As the body’s protective outer-shell, your skin puts up with a lot. Harmful elements such as chemicals, infections, cuts, scrapes, and this tropical sunlight keep the seemingly delicate organ under near-constant assault.
We all have a suntan, albeit unwanted. The addition of stress from daily demands sends your epidermis into overdrive, leaving it no choice but to react.
In such cases, facial steaming can offer some big benefits. If you are prone to the common mild acne (pimples), the biggest plus of steaming may be that your skin could end up clearer. That’s because the moisture softens the surface layer of dead skin cells, says Sara Epenu, a dermatologist and beautician from Fair Complexion.
She says the steaming process helps to free any dead cells, dirt, bacteria or other trapped matter that could be causing breakouts, and it can allow your skin to better absorb any other products you might use after the steaming.
The warm humidity from steaming may also increase perspiration and stimulate blood circulation. As the body’s natural cooling system, sweat consists mostly of water, but it’s also mixed with a small amount of your body’s wastes and toxins so that you can wash them away.
Increasing your circulation in your facial skin can also help give you a warm, colourful glow.
“However, if you have certain skin conditions that are aggravated by sweating or increased blood circulation, such as rosacea or a fungal infection, then facial steaming may do more harm than good for you,” she warns
If you do it yourself, other potential benefits could be the cost and convenience. There are plenty of at-home facial steaming products on the market, but you don’t need any special lotions or equipment to perform a steam treatment at home.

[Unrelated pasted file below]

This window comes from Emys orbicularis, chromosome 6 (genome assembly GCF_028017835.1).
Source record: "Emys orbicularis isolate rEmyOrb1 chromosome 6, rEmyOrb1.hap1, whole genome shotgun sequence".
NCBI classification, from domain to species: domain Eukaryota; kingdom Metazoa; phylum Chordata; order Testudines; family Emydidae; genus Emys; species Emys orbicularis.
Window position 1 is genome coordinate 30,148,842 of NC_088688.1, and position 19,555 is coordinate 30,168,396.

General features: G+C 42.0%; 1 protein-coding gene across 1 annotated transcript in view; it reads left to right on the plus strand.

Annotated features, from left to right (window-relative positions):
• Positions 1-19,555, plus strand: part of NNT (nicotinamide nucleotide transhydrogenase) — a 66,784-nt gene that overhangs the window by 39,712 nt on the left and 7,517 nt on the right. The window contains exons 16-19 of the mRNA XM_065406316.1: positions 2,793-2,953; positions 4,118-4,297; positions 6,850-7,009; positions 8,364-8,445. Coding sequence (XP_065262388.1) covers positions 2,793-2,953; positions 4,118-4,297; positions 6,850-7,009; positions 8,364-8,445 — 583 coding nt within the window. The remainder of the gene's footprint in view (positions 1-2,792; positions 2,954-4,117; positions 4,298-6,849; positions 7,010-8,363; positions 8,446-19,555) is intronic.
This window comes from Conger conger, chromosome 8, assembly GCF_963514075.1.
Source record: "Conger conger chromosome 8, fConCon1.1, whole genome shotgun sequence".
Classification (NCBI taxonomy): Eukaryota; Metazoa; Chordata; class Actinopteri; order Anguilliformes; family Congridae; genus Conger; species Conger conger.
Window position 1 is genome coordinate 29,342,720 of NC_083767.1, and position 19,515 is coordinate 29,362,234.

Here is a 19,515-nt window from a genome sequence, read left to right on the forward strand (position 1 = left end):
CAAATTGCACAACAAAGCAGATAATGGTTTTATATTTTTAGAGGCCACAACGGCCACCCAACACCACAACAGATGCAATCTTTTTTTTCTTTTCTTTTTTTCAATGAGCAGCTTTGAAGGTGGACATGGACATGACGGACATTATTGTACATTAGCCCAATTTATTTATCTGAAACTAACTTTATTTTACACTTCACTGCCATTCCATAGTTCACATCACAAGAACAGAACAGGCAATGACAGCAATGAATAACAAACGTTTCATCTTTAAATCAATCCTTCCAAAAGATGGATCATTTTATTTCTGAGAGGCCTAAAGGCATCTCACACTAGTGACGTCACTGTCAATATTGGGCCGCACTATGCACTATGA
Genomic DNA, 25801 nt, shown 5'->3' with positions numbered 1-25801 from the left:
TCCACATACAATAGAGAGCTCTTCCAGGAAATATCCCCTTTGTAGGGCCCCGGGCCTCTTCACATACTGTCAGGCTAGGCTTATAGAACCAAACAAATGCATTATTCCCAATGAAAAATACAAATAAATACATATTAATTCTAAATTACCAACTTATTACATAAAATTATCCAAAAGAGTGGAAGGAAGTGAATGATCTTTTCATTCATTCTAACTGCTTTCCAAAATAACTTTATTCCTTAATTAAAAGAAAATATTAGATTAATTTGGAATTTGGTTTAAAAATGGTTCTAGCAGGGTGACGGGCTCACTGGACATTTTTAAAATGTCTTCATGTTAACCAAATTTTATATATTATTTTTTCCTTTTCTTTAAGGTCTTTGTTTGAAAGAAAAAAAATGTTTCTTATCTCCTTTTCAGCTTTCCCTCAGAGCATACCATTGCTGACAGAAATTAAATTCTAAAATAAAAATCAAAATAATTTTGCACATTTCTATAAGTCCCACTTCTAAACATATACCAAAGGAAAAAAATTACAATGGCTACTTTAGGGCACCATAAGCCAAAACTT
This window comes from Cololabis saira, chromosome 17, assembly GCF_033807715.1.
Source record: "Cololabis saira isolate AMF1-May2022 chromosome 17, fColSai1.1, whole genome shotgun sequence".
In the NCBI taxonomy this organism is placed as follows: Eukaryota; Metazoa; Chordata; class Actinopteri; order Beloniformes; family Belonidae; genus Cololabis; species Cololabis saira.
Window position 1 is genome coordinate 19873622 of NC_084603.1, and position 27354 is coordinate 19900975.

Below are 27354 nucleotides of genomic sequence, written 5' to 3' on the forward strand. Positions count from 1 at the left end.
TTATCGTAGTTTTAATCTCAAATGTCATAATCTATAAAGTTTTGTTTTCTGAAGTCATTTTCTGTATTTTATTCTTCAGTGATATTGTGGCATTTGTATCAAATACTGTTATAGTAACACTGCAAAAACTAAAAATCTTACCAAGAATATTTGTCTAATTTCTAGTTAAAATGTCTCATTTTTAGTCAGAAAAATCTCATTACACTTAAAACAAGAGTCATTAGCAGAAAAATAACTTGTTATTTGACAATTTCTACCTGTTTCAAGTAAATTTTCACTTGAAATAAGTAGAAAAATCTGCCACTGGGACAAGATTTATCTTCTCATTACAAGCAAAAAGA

Steaming your face might seem simple enough, but there’s a right way and a wrong way to go about it.
Face Steaming Tips
If you’re ready to try facial steaming, the first thing you need to look out for is the water’s temperature. Ideally, most professionals use temperatures at about 110 degrees Fahrenheit (43 degrees Celsius). “If you aren’t cautious and get too close to the hot steam, you could scald your skin, which can leave behind a scar,” cautions Epenu
Slowly get closer to the steam, but don’t get too close. “I advise getting no closer than 12 inches (30 centimeters)”. “If you let too much heat get near your skin, the increased blood flow could lead to broken capillaries under your skin.”
Now that you know the potential dangers, you’re ready to start the steaming. First, wash your face so that your pores are free to release any impurities without built-up dirt or makeup blocking the way.
Prepare your facial steaming equipment as directed if you have any, or if not, boil some water and pour it into a bowl. Tie your hair back and use a towel as a tent for both the bowl and your head. Lean your face over the steam for about five to seven minutes.
Exposing your skin to the heat for much longer or more often than once a week can actually dry your skin out. The steaming works best if it’s followed up by a light exfoliation and then moisturizer to keep your skin hydrated.
“Many people choose to add in different herbs or essential oils such as lavender, rosemary, or peppermint in hopes that they can produce a desired effect on the skin; however, your skin can’t get any benefits from herbal steam. All this does is simply making the steam fragrant.”